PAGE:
Amazon.com has launched an online marketplace for software that runs on its cloud services.
The new service allows customers to provision third party software infrastructure, developer tools and business software all of which will be hosted on Amazon.com’s cloud platform, Amazon Web Services. To use the software, customers will pay subscription fees to Amazon.com, which will pass revenues on to the software provider.
Alongside a number of open source options, the AWS Marketplace already offers software available from commercial providers including SAP, IBM, CA Technologies, McAfee and Sage. In the case of SAP and IBM, the software is not being offered directly from the companies themselves but from resellers.
Some products are available as software as a service, while others involve using an Amazon Machine Image (AMI), which means the operating system and hosted server environment are included in the service.
Using the AMI option allows customers to "retain more control over software configuration and over the servers that run the software, but you also have additional responsibilities regarding server configuration and maintenance," Amazon says on its website.
Like Amazon.com’s retail site, the AWS Marketplace includes user feedback options such as product and vendor ratings.
“AWS Marketplace brings the same simple, trusted, and secure online shopping experience that customers enjoy on Amazon.com’s retail website to software built for the AWS platform, streamlining the process of doing research and purchasing software,” said Terry Hanold, VP for new business initiatives at AWS, in a statement.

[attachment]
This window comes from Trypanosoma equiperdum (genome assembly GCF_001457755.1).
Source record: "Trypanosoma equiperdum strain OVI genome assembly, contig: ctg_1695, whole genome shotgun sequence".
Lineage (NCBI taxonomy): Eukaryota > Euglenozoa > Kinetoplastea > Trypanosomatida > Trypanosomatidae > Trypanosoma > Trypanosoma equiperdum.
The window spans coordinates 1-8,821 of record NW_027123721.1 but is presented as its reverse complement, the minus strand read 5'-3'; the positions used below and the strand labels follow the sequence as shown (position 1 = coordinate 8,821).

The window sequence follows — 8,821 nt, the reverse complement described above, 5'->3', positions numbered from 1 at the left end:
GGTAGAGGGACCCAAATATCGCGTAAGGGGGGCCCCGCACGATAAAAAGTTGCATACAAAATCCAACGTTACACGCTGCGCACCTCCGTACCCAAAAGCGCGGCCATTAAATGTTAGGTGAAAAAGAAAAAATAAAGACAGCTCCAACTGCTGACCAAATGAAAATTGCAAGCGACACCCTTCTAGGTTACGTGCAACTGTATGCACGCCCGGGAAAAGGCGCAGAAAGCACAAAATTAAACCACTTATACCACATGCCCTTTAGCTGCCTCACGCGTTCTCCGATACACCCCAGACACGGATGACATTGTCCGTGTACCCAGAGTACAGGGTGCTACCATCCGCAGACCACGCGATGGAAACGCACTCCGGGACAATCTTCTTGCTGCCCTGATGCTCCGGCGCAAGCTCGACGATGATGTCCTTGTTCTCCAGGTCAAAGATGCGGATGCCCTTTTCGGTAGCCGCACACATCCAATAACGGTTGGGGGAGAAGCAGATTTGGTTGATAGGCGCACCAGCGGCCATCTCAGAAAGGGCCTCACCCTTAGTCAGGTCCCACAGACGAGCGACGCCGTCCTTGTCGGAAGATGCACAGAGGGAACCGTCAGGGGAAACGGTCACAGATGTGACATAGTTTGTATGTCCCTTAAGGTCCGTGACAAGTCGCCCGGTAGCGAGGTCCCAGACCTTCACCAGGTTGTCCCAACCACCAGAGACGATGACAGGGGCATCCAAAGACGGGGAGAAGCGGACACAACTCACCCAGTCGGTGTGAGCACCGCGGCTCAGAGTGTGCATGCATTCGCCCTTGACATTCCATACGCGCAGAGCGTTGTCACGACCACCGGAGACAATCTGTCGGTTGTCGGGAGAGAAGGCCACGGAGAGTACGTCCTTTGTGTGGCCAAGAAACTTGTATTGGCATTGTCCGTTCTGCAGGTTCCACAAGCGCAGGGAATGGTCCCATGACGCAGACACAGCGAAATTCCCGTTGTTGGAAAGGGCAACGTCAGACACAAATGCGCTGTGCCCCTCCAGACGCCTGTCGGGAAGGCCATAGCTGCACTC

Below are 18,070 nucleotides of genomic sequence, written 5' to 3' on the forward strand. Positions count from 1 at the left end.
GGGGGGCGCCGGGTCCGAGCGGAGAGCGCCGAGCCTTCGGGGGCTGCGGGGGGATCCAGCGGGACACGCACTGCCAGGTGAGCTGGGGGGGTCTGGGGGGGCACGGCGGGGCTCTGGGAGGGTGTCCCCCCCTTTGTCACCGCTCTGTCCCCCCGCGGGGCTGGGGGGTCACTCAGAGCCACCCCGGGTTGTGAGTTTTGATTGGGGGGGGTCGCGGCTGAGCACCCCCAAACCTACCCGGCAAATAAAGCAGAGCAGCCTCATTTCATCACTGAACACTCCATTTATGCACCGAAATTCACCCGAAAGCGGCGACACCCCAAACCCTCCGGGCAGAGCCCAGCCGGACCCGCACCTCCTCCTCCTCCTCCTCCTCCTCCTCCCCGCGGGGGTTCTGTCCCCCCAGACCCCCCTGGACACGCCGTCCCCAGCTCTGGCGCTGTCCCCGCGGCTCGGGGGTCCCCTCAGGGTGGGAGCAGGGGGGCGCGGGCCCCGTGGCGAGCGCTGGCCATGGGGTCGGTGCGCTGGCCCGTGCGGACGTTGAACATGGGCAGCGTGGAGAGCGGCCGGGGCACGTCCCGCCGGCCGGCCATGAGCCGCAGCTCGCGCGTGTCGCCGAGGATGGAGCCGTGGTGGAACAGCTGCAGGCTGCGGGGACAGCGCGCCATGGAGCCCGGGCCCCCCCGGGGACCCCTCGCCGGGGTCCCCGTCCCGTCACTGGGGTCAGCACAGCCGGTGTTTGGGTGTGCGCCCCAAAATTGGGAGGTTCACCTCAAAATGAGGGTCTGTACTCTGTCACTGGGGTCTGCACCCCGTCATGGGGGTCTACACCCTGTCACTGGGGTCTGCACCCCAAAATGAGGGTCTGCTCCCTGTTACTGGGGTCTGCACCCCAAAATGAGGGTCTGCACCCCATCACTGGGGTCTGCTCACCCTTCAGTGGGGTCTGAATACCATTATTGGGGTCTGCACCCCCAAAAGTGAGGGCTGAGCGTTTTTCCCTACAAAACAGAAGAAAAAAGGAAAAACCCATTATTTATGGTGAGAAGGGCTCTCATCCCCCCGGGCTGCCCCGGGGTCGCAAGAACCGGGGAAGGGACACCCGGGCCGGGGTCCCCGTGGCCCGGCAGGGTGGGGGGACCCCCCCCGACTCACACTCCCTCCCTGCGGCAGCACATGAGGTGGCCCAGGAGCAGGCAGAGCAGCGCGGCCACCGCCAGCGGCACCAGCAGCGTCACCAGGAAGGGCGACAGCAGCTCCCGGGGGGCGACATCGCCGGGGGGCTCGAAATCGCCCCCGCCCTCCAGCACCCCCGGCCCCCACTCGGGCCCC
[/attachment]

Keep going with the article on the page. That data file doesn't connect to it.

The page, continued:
“AWS Marketplace makes it even easier to run software on AWS because you can find a wide variety of AWS ecosystem providers’ solutions, in one place, where much of the work involved in building and deploying solutions on top of AWS has already been done for you by these solutions providers.”
Earlier this year, Forrester Research analyst Stefan Ried noted a recent proliferation of online cloud- and SaaS marketplaces.
"The Wild West of cloud procurement is over," he wrote. "More enterprises and SMBs than ever are discovering a formal strategy to purchase cloud services in 2012. The easiest consolidated way to do this is an app store or cloud marketplace."
He noted that IT giants including Deutsche Telekom, SAP and Fujitsu have all launched their own cloud marketplaces recently. Salesforce.com’s AppStore is the pioneer and incumbent of this market, while Apple and Microsoft have been surprisingly late, Ried wrote.
Speaking to Information Age about the UK government’s dedicated CloudStore, Ried explained that the ease of procurement that app stores enable must be balanced with the need for strong enterprise procurement policy.
"While cloud app stores can be self-service, they should also respect corporate purchasing habits such as consolidated billing and approval processes," Ried said. "That’s why a cloud broker will emerge, which adds a defined procurement process to the enterprise while you are sure to get the lowest price."